New threats to trade
The Reagan administration needs to take firm steps to ensure that there is a steady and growing world trade during the decade of the 1980s. Although total international trade during 1979 reached a whopping $1.6 trillion -- up some 6 percent in total volume over the preceding year -- clear evidence is emerging that trading patterns in the early years of the '80s may be somewhat arrested because of the impact of worldwide recession, continuing inflation, new protectionist threats, massive debt burdens by trird-world nations, and a possible cutback in economic assistance from the West, Particularly the United States.Skip to next paragraph
Subscribe Today to the Monitor
Some trade experts believe that final 1980 trade figures will show only a modest increase in dollar terms. Moreover, the general consensus among economists is that the total volume of trade is expected to show a sluggish growth of only about 3 percent for 1980, and less than 3 percent for 1981. That compares to annual growth rates of between 7 and 9 percent in the early 1970s.
While the US by itself has been turning in a solid trading record of late -- with its overall current account balance in equilibrium during 1980 -- there must be no compromise with the importance of a healthy international trading market. Growing commerce between nations is the lubricant of rising living standards for all peoples as well as that larger bond of mutuality helping to cement socities together in a common good.
The Reagan economic team ought to look at the expansion of world trade in both immediate and long-term perspectives:
For the short term, the administration needs to reject congressional efforts to restrict Japanese auto imports. Such a measure would merely add impetus to similar restrictions being considered in Europe and lead to the danger to trade confrontations between and among the US, Japan, and the European Community. At the same time, the administration should be wary about sharp budget cuts that would hamper America's ability to sell its products abroad. Funds to expand trade, after all, are "investment" dollars in the truest sense of the term. Yet the administration is believed to be leaning toward substantial cuts in two trade-related areas:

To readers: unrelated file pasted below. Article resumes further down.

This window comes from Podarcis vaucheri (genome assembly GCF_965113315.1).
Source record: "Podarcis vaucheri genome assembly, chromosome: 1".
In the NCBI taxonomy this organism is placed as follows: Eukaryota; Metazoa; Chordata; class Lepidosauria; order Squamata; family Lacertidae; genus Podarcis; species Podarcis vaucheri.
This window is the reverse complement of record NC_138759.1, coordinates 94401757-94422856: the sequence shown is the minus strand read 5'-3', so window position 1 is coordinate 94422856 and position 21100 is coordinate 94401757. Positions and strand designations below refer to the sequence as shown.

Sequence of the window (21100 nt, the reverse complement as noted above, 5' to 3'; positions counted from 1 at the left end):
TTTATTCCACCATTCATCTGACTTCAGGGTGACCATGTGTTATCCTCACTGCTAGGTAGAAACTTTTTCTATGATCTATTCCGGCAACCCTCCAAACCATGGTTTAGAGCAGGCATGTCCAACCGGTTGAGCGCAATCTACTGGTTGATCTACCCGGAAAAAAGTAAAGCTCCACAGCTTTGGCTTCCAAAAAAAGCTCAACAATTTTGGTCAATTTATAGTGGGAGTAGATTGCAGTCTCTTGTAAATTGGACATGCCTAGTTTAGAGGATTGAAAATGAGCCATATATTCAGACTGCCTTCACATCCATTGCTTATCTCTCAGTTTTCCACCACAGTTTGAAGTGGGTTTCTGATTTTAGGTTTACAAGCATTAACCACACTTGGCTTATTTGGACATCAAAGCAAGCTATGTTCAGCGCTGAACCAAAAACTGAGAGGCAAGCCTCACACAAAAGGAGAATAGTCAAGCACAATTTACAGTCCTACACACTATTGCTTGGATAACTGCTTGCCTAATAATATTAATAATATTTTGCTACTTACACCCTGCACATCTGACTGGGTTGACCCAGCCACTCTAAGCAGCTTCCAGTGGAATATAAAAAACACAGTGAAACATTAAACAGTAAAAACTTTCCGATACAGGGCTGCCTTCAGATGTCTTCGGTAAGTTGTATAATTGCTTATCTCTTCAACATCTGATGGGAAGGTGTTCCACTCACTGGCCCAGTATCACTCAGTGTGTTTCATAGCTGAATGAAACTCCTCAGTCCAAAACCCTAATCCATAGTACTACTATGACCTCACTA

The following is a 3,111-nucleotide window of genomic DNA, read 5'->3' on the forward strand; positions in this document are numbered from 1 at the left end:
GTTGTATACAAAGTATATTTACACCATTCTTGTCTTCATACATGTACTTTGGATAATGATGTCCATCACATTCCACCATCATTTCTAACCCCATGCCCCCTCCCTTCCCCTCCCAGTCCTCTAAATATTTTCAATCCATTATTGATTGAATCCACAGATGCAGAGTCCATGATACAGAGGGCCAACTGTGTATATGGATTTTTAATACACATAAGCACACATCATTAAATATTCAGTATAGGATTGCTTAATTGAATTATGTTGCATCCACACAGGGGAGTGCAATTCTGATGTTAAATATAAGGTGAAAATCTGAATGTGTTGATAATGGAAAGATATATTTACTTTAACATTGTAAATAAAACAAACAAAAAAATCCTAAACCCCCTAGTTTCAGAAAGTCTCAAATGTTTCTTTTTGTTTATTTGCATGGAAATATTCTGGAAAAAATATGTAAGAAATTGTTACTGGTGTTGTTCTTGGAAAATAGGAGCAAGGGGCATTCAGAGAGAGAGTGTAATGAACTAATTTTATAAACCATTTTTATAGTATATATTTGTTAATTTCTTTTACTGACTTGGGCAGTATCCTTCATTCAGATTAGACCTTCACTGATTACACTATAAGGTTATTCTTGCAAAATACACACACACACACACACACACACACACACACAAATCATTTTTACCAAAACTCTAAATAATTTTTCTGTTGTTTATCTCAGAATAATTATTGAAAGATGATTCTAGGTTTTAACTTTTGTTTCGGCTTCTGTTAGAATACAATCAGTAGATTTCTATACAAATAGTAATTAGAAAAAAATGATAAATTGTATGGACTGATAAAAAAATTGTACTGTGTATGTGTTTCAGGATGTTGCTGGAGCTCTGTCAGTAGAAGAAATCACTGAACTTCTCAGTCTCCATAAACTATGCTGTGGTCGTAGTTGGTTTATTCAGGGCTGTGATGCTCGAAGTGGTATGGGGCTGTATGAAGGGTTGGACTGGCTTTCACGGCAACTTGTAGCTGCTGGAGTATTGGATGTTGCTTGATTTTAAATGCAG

* The administration is reportedly considering curbing the lending authority of the US Export-import Bank. Exim helps finance the sale of US goods abroad.
* Proposed cuts are expected for the US foreign aid budget, as well as cuts in US contributions to international lending agencies. such as the International Monetary Fund.
Top trade experts such as respected Washington analyst Harald Malmgren note that, of the total volume of US exports, a little over one-third goes to less developed nations. Over one half of that amount, moreover, goes to non-OPEC nations. Many of these latter nations, already deep in debt because of the need for imported oil, are unable to negotiate new private bank financing for their imports. without foreign aid assistance, or favorable terms provided by trade facilities like Exim, they will be forced to curtail imports.
For the long haul, the administration is correct in seeking to undertake those budgetary and tax reforms necessary to make US industry more productive and hence more competitive in world markets. The administration needs to be particularly supportive of new growth industries that offer services not provided by firms in other nations. It should not be surprising that historically successful US industries (such as autos) are now being duplicated abroad. That after all, is the usual pattern in trade, as established technology "trickles down" from nation to nation. The task for the US will be to stay at the cutting edge of new technology -- providing goods and services not yet offered to the world as a whole. If the US does so, its overseas trade will expand.
The Carter administration was intrumental in helping to enact a new worldwide trading agreement. But that administration was never really able to bring a sense of order to the many (often competing) federal agencies dealing with trading matters in the US government itself.
Should the US have an overall cabinet level trade office that would absorb functions now handled by the office of the special trade representative, the Commerce Department the Pentagon, Exim, Agriculture, and a diversity of other agencies? Perhaps the first step would be a presidential commission devoted solely to examining how to make the US more administratively efficient, as well as competitive, in trade matters.
The 1970s were a time of greatly expanding trade. There need be no reason why -- with forethought and a dedication to opening all possible avenues of expanding commerce -- the 1980s will not show similar gains. And expanding trade is good for indiv idual economies as well as their citizens' pocketbooks.